react if jobs are submitted that exceed run time or memory limits.

    I found out that the python drmaa library cannot query the job
    status after the job is finished (for both successful and
    unsuccessful jobs).

    In lib/galaxy/jobs/runners/ the call gives an exception
         self.ds.job_status( external_job_id )

    Is this always the case? Or might this be a problem with our GridEngine?

    I have attached some code for testing. Here the first call to
    s.jobStatus(jobid) works, but the second after s.wait(...) doesn't.
    But I get "drmaa.errors.InvalidJobException: code 18: The job
    specified by the 'jobid' does not exist."

    The same error pops up in the Galaxy logs. The consequence is that
    jobs that reached the limits are shown as completed successfully in

    Interestingly, quite a bit of information can be obtained from the
    return value of s.wait. I was wondering if this can be used to
    differentiate successful from failed jobs. In particular hasExited,
    hasSignal, and terminateSignal are different in the two cases.


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#!/usr/bin/env python

from __future__ import print_function
import drmaa
import os
import time

def main():
   """Submit a job.
   Note, need file called in current directory.
   with drmaa.Session() as s:
       print('Creating job template')
       jt = s.createJobTemplate()
       jt.jobName = "foo"
       jt.workingDirectory = "/homes/bierdepot/maze/tmp/"
       jt.remoteCommand = '/homes/bierdepot/maze/tmp/'
       jt.args = ['10','Simon_says']
       jt.nativeSpecification = "-l h_rt=10 -l h_vmem=1G -pe smp 2 -w n"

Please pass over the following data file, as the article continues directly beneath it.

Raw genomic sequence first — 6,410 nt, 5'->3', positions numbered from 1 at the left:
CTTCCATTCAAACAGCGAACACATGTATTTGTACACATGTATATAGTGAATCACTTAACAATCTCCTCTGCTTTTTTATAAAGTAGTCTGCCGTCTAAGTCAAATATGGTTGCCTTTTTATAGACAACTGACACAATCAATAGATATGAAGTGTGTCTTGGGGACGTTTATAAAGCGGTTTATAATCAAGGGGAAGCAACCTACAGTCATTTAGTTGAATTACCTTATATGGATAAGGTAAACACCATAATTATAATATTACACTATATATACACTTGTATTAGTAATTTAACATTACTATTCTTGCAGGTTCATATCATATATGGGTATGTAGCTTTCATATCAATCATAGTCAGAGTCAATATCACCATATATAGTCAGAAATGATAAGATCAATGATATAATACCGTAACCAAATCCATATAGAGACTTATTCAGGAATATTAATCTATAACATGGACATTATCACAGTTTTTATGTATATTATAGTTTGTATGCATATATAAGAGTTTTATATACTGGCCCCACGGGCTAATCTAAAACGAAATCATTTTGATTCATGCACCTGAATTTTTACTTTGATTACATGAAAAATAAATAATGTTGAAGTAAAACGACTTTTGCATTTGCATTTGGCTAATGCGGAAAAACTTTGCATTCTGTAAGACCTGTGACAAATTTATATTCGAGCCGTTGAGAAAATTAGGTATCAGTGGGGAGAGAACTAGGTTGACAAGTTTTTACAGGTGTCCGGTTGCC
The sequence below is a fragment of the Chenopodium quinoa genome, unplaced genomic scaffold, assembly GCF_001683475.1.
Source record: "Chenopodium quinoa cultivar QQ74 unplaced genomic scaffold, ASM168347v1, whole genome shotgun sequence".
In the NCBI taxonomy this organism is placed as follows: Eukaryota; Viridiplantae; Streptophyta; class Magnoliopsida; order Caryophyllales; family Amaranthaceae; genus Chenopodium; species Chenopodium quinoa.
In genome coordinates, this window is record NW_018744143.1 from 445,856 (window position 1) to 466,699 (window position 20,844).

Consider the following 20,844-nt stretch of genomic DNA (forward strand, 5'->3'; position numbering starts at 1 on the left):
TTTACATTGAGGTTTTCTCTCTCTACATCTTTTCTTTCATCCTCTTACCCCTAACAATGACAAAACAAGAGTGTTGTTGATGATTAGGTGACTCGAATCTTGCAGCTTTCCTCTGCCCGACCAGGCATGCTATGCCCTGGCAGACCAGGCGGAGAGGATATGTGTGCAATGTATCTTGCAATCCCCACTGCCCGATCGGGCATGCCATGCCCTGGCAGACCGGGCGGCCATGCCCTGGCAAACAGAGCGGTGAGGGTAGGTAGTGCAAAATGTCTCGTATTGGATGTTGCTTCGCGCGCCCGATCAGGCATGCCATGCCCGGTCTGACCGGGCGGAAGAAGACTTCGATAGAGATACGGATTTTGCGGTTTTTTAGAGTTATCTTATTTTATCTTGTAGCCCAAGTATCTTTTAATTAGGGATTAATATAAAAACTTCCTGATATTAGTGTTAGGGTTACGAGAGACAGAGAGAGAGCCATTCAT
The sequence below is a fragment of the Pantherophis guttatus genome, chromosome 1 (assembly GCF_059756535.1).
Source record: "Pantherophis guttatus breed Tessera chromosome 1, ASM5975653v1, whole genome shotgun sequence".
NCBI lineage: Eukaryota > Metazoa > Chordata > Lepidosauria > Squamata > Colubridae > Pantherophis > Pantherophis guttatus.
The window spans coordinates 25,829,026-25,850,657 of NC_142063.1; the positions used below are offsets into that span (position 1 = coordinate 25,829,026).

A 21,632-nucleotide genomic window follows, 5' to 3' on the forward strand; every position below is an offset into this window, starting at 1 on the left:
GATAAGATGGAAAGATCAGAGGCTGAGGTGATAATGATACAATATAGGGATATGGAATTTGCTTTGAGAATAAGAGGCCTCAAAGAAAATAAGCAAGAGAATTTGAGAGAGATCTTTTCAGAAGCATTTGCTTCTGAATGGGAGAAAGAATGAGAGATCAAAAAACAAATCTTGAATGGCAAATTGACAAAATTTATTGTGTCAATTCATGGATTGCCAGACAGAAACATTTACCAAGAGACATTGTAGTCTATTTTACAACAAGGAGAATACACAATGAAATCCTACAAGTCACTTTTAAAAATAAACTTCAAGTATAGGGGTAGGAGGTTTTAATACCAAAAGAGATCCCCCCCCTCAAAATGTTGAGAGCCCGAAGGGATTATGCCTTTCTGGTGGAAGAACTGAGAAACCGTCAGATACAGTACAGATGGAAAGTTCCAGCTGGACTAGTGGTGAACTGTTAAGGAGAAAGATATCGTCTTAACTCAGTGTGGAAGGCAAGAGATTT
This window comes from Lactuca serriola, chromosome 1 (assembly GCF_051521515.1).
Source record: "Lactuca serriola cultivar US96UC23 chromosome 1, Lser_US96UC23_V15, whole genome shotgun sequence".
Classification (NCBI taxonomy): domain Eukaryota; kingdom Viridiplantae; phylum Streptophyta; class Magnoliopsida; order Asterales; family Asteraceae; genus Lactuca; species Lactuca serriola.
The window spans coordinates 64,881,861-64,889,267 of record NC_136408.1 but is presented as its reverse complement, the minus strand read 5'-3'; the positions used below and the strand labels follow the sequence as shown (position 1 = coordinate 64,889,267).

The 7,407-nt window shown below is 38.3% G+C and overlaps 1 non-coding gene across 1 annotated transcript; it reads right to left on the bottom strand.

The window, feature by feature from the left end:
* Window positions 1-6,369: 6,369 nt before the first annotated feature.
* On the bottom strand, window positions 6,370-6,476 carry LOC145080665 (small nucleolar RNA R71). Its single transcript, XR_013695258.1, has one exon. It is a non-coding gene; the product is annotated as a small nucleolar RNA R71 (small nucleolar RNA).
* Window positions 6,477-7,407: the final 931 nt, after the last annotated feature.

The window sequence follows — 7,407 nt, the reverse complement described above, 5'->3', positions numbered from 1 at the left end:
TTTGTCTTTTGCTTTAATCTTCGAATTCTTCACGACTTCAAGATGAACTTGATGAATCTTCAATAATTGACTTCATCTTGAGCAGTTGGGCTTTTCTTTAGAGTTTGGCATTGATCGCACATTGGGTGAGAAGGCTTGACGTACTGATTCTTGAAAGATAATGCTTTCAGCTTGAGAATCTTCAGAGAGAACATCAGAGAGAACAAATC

jobid = s.runJob(jt)
       print('Your job has been submitted with id ' + jobid)

       decodestatus = {drmaa.JobState.UNDETERMINED: 'process status cannot be determined',
                        drmaa.JobState.QUEUED_ACTIVE: 'job is queued and active',
                        drmaa.JobState.SYSTEM_ON_HOLD: 'job is queued and in system hold',
                        drmaa.JobState.USER_ON_HOLD: 'job is queued and in user hold',
                        drmaa.JobState.USER_SYSTEM_ON_HOLD: 'job is queued and in user and system hold',
                        drmaa.JobState.RUNNING: 'job is running',
                        drmaa.JobState.SYSTEM_SUSPENDED: 'job is system suspended',
                        drmaa.JobState.USER_SUSPENDED: 'job is user suspended',
                        drmaa.JobState.DONE: 'job finished normally',
                        drmaa.JobState.FAILED: 'job finished, but failed'}

       s.synchronize([jobid], timeout=drmaa.Session.TIMEOUT_WAIT_FOREVER, dispose=False)

       retval = s.wait(jobid, drmaa.Session.TIMEOUT_WAIT_FOREVER)
       print('Job: {0} finished with status {1}'.format(retval.jobId, retval.hasExited))
       print("exitStatus {0}\nhasCoreDump {1}\nhasExited {2}\nhasSignal {3}\njobId {4}\nresourceUsage {5}\nterminatedSignal {6}wasAborted {7}\n".format(retval.exitStatus, retval.hasCoreDump, retval.hasExited, retval.hasSignal, retval.jobId, retval.resourceUsage, retval.terminatedSignal, retval.wasAborted))

       print('Cleaning up')
if __name__=='__main__':